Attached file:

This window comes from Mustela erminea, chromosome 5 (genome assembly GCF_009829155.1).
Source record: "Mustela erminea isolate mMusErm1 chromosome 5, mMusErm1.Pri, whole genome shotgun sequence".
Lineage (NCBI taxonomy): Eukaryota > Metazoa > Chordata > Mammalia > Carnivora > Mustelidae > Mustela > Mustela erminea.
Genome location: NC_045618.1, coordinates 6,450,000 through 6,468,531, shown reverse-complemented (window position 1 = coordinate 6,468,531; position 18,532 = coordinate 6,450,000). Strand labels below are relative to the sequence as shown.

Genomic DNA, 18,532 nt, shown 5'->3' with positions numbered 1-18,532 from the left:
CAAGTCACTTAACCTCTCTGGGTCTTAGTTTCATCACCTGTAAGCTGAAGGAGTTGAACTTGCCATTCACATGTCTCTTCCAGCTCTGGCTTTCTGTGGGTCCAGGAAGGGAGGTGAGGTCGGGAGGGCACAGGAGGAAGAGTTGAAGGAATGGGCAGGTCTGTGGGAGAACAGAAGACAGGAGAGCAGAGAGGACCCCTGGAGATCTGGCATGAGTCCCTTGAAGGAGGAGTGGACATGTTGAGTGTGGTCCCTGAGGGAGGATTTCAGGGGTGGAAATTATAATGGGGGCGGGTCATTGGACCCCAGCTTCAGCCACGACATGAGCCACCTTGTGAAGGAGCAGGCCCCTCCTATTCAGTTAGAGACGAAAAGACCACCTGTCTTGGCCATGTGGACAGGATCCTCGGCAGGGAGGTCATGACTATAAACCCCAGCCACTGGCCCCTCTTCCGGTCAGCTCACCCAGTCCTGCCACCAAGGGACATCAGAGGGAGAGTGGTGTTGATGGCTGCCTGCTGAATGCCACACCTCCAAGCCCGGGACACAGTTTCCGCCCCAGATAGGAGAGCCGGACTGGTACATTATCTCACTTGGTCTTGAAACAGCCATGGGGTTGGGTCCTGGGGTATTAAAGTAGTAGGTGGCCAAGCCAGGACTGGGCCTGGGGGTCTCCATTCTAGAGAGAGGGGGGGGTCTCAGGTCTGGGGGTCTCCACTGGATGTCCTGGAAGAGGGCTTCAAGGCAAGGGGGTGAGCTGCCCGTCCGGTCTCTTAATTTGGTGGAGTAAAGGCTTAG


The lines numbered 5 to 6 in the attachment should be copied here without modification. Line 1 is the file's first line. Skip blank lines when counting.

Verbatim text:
Genomic DNA, 18,532 nt, shown 5'->3' with positions numbered 1-18,532 from the left:
CAAGTCACTTAACCTCTCTGGGTCTTAGTTTCATCACCTGTAAGCTGAAGGAGTTGAACTTGCCATTCACATGTCTCTTCCAGCTCTGGCTTTCTGTGGGTCCAGGAAGGGAGGTGAGGTCGGGAGGGCACAGGAGGAAGAGTTGAAGGAATGGGCAGGTCTGTGGGAGAACAGAAGACAGGAGAGCAGAGAGGACCCCTGGAGATCTGGCATGAGTCCCTTGAAGGAGGAGTGGACATGTTGAGTGTGGTCCCTGAGGGAGGATTTCAGGGGTGGAAATTATAATGGGGGCGGGTCATTGGACCCCAGCTTCAGCCACGACATGAGCCACCTTGTGAAGGAGCAGGCCCCTCCTATTCAGTTAGAGACGAAAAGACCACCTGTCTTGGCCATGTGGACAGGATCCTCGGCAGGGAGGTCATGACTATAAACCCCAGCCACTGGCCCCTCTTCCGGTCAGCTCACCCAGTCCTGCCACCAAGGGACATCAGAGGGAGAGTGGTGTTGATGGCTGCCTGCTGAATGCCACACCTCCAAGCCCGGGACACAGTTTCCGCCCCAGATAGGAGAGCCGGACTGGTACATTATCTCACTTGGTCTTGAAACAGCCATGGGGTTGGGTCCTGGGGTATTAAAGTAGTAGGTGGCCAAGCCAGGACTGGGCCTGGGGGTCTCCATTCTAGAGAGAGGGGGGGGTCTCAGGTCTGGGGGTCTCCACTGGATGTCCTGGAAGAGGGCTTCAAGGCAAGGGGGTGAGCTGCCCGTCCGGTCTCTTAATTTGGTGGAGTAAAGGCTTAG